Forum for Science, Industry and Business

Sponsored by:     3M 
Search our Site:

 

Silicon-carbon electrodes snap, swell, don't pop

15.03.2012
Nanocomposite electrodes being charged with electricity reveal performance advantages that could lead to longer-lasting, cheaper vehicle batteries
A study that examines a new type of silicon-carbon nanocomposite electrode reveals details of how they function and how repeated use could wear them down. The study also provides clues to why this material performs better than silicon alone. With an electrical capacity five times higher than conventional lithium battery electrodes, silicon-carbon nanocomposite electrodes could lead to longer-lasting, cheaper rechargeable batteries for electric vehicles.

Published online in the journal Nano Letters last week, the study includes videos of the electrodes being charged at nanometer-scale resolution. Watching them in use can help researchers understand the strengths and weaknesses of the material.

"The electrodes expand as they get charged, and that shortens the lifespan of the battery," said lead researcher Chongmin Wang at the Department of Energy's Pacific Northwest National Laboratory. "We want to learn how to improve their lifespan, because silicon-carbon nanofiber electrodes have great potential for rechargeable batteries."

Plus & Minus

Silicon has both advantages and disadvantages for use as a battery material. It has a high capacity for energy storage, so it can take on a hefty charge. Silicon's problem, though, is that it swells up when charged, expanding up to 3 times its discharged size. If silicon electrodes are packed tightly into a battery, this expansion can cause the batteries to burst. Some researchers are exploring nano-sized electrodes that perform better in such tight confines.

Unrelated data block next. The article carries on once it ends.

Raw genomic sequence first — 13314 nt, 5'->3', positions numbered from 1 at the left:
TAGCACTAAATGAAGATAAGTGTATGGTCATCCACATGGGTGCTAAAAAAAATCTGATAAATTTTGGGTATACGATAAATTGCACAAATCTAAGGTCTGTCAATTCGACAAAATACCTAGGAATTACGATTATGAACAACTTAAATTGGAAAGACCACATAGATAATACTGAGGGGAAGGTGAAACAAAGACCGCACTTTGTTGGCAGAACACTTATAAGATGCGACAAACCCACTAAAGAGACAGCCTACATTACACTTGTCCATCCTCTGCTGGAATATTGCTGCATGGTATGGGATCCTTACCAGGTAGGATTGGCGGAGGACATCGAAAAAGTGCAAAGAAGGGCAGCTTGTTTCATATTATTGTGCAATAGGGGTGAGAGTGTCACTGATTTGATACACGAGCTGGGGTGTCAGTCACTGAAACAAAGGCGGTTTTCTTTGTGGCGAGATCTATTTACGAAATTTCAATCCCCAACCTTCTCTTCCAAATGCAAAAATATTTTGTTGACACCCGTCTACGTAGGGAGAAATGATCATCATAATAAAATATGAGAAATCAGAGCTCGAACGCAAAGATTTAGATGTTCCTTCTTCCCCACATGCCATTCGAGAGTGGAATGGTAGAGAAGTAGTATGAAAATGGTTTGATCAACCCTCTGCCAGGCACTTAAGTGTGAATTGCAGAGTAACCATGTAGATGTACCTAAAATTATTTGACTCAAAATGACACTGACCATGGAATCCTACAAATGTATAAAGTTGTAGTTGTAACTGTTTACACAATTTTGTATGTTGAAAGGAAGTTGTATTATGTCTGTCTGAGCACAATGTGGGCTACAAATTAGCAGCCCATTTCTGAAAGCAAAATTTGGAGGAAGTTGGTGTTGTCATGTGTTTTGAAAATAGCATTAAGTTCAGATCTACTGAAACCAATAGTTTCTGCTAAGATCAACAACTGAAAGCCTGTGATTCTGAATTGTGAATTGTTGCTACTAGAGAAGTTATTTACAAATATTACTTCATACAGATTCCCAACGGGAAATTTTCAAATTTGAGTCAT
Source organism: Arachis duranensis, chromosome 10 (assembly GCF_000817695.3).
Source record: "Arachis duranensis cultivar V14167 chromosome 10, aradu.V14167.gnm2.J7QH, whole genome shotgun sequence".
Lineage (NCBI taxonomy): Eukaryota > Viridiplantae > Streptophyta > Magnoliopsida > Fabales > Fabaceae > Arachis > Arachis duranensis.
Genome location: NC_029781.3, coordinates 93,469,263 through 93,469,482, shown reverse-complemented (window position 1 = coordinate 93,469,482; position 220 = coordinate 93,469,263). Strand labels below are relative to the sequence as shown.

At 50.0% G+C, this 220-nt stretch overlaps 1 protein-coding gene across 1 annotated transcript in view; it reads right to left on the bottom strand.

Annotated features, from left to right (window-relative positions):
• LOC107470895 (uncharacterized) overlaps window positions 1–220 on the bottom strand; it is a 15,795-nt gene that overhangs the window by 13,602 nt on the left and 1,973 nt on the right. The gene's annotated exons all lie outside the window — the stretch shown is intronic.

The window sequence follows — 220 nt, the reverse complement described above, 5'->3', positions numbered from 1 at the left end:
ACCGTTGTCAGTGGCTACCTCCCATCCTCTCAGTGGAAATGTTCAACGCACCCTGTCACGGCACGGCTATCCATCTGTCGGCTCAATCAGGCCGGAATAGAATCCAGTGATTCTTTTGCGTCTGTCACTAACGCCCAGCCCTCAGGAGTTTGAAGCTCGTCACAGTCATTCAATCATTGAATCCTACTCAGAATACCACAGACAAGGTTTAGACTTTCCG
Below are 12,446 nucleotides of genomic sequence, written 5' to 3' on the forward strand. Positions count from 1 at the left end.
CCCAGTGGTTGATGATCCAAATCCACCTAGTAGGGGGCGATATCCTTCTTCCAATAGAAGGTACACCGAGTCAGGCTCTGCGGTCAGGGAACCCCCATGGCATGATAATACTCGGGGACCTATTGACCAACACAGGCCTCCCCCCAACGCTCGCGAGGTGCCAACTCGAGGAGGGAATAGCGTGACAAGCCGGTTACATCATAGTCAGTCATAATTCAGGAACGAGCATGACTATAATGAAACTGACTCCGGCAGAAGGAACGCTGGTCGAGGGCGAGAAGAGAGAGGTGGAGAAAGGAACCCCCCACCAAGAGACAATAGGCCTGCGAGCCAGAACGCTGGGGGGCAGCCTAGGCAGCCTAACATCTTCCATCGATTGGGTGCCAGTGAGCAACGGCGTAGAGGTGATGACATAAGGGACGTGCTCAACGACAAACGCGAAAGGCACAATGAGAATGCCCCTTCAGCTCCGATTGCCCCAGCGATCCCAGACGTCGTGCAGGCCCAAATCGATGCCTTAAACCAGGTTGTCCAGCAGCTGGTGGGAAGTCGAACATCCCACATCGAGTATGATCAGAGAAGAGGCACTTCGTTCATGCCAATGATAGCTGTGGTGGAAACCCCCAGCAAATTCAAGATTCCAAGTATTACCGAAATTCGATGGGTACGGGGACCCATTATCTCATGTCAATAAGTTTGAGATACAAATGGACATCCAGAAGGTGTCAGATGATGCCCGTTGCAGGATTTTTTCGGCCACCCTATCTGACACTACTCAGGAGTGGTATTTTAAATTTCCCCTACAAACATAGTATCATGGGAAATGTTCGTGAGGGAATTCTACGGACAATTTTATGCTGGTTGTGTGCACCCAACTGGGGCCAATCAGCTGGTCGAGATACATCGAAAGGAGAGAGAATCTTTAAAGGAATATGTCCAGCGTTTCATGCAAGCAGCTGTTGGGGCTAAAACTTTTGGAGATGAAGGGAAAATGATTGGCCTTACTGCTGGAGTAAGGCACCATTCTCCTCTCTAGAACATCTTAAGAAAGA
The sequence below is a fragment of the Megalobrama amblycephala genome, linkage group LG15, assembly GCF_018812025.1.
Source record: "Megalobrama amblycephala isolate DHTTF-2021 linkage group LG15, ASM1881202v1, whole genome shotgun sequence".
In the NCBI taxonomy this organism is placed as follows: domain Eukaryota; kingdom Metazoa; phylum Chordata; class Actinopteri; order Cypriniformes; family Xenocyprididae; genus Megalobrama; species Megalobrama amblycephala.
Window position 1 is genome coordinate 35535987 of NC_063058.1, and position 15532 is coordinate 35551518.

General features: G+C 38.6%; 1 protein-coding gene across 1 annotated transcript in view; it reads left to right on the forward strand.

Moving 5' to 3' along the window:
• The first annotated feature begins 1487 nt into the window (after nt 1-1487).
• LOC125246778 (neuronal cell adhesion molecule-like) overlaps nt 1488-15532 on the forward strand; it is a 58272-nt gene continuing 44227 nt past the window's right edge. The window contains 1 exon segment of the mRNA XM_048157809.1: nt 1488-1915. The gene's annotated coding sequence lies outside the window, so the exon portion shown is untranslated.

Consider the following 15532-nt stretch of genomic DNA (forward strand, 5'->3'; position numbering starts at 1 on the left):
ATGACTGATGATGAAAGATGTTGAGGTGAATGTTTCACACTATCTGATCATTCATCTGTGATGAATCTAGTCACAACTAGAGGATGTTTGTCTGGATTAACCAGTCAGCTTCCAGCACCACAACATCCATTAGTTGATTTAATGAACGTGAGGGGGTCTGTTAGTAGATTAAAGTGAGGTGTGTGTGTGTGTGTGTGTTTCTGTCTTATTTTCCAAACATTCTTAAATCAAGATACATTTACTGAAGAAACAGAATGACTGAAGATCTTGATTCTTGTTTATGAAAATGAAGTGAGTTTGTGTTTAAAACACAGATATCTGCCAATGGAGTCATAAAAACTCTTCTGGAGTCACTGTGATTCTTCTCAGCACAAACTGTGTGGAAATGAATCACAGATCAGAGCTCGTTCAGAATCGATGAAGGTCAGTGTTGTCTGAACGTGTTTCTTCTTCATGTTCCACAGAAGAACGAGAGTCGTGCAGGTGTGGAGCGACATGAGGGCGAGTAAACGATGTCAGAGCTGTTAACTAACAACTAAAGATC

A multi-institution group led by PNNL's Wang decided to test nano-sized electrodes consisting of carbon nanofibers coated with silicon. The carbon's high conductivity, which lets electricity flow, nicely complements silicon's high capacity, which stores it.

Researchers at DOE's Oak Ridge National Laboratory in Oak Ridge, Tenn., Applied Sciences Inc. in Cedarville, Ohio, and General Motors Global R&D Center in Warren, Mich. created carbon nanofibers with a thin layer of silicon wrapped around. They provided the electrodes to the team at PNNL to probe their behavior while functioning.

First, Wang and colleagues tested how much lithium the electrodes could hold and how long they lasted by putting them in a small testing battery called a half-cell. After 100 charge-discharge cycles, the electrodes still maintained a very good capacity of about 1000 milliAmp-hours per gram of material, five to 10 times the capacity of conventional electrodes in lithium ion batteries.

Although they performed well, the team suspected that the expansion and contraction of the silicon could be a problem for the battery's longevity, since stretching tends to wear things out. To determine how well the electrodes weather the repeated stretching, Wang popped a specially designed, tiny battery into a transmission electron microscope, which can view objects nanometers wide, in DOE's EMSL, the Environmental Molecular Sciences Laboratory on the PNNL campus.

They zoomed in on the tiny battery's electrode using a new microscrope that was funded by the Recovery Act. This microscope allowed the team to study the electrode in use, and they took images and video while the tiny battery was being charged and discharged.

Not Crystal Glass

Previous work has shown that charging causes lithium ions to flow into the silicon. In this study, the lithium ions flowed into the silicon layer along the length of the carbon nanofiber at a rate of about 130 nanometers per second. This is about 60 times faster than silicon alone, suggesting that the underlying carbon improves silicon's charging speed.